Belfast Telegraph

Friday 25 July 2014

Clerics send out powerful Christmas message of hope, peace and goodwill

The Rev John Mann during the Black Santa charity collection, which embodies the spirit of the Christian message at Christmas
Church of Ireland Bishop of Derry and Raphoe Reverend Ken Good
Reverend Father Godfrey O'Donnell President of the Irish Council of Churches

The Church leaders in Ireland have spoken of their hopes at this important time in the Christian calendar.

PRESBYTERIAN MODERATOR DR ROB CRAIG:

"Among all the many gifts which will be purchased, wrapped and exchanged in the Christmas season, is there any more necessary than the gift of peace? Be it in our political and civic life, or in our personal and family life, peace is the prize for which we are longing."

CHURCH OF IRELAND PRIMATE DR RICHARD CLARKE:

"The Gospel stories of Christmas are about deprivation, hardship, danger and defencelessness.

"If we were to look closer still at the biblical stories of the Nativity, we see that they are saying startlingly contemporary things to every community and to every individual, the most important of which is that we all matter, regardless of who or what we are or what we have."

CHURCH OF IRELAND BISHOP OF DERRY KEN GOOD:

"During Advent and Christmas we are encouraged to look up, to lift our gaze beyond our own troubles and anxieties, so that we come to see our lives as part of that much bigger picture, that far larger purpose, God's richer canvas.

"Taking the initiative in reaching out across barriers that divide, taking a risk in being vulnerable and open to rejection, being willing to offer forgiveness and reconciliation, to extend the hand of friendship – even when one's motivation or one's initiative is rejected.

"These are the key issues that we are grappling with, and I believe, have made further progress with in 2013."

METHODIST PRESIDENT DR HEATHER MORRIS:

"The message of Christmas is not soft and sweet. It is love and it is real, earthed, demanding, challenging, a truth which if taken seriously cannot leave us the same.

"The problem is that we know this, we are inoculated with just enough of the message of Christmas for us to hear it, and shrug and do nothing. But Christmas disturbs our comfort, propels us out into the world rather than insulating us.

"Christmas demands that we speak and act on issues like sectarianism, racism, the violence in our shops, streets and hearts."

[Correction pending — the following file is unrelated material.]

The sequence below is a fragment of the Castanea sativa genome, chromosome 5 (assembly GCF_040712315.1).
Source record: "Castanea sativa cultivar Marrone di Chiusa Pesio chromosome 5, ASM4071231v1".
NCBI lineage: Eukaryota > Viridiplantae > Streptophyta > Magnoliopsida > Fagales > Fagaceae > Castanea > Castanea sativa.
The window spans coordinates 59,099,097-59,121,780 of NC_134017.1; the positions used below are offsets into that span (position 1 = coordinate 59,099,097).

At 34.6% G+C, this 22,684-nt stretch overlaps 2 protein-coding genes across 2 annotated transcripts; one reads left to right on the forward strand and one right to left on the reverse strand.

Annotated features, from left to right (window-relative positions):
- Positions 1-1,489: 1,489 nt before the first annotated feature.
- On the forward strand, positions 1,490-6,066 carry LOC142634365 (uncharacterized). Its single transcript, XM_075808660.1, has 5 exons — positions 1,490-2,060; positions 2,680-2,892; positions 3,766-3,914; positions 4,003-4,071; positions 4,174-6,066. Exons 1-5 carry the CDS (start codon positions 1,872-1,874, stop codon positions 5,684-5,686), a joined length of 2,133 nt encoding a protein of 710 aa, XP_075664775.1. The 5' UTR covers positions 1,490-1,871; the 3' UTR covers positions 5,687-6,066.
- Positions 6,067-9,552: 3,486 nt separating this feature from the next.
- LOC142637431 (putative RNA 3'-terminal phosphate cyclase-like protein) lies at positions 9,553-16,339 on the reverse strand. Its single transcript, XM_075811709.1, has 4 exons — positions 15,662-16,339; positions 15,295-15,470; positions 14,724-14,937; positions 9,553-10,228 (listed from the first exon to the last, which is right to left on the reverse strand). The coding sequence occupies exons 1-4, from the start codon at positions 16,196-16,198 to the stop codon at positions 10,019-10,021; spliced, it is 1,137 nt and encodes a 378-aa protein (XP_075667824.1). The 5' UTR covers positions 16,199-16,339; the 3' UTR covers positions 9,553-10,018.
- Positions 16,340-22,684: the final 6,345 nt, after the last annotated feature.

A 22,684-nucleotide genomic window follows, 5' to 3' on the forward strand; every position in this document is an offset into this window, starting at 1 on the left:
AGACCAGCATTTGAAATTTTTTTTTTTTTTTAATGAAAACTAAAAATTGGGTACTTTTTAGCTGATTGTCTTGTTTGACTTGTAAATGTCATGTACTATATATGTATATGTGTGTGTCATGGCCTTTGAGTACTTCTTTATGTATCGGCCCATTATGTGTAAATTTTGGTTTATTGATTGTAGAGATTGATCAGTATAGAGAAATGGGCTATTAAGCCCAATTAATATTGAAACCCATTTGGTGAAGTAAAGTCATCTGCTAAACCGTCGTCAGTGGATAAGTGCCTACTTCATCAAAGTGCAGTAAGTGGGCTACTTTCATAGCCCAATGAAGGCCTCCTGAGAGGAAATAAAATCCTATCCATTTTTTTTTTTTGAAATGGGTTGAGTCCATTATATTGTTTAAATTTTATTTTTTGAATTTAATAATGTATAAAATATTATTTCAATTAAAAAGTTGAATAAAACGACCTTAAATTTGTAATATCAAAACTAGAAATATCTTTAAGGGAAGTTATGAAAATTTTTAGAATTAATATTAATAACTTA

CATHOLIC BISHOP OF DOWN AND CONNOR DR NOEL TREANOR:

"The birth of God as a human person, uniting the divine and the human, offers new hope, new purpose, new perspectives to suffering humanity. Christmas is the dawn of that new hope. Each generation is invited to make that hope its own and to enact its dynamic in worship, prayer and Christian action. Christmas is the feast of the barrier-breaking promise by God to humanity. The Word was made flesh and made His tent among us."

THE ARCHBISHOP OF DUBLIN DR MICHAEL JACKSON:

"Christian teaching uses many different words to express the sense of what is special; peace and goodwill; incarnation and salvation, repentance and forgiveness. The peoples of the Phillipines are uppermost in our thoughts and prayers at Christmas 2013. They deserve a little forward planning and organisation in terms of generosity and giving, in this season of peace and goodwill."

CARDINAL SEAN BRADY:

In an interview with the Irish Independent the leader of the Catholic Church in Ireland pleaded with dissident republicans "to respect the desire of the people of this country to live in peace".

He said: "I hope they continue to be thwarted because there is no appetite for violence or a return to violence in Northern Ireland. That is my view and it is shared by a lot of people. Any view of life that denies a person's humanity by reducing him or her to a 'legitimate target' offers no vision for the future."

PRESIDENT OF THE IRISH COUNCIL OF CHURCHES, REV FR GODFREY O'DONNELL:

"We, as churches in Ireland, are learning again how to prophetically voice and demonstrate our faith within the changing religious landscapes.

"It is not a time for withdrawal – rather there must be meaningful reflection and engagement with each other and with the communities around us. Churches can learn from their own experience of telling a powerful story, but need to renew their exploration of how to communicate the Christian narrative today."

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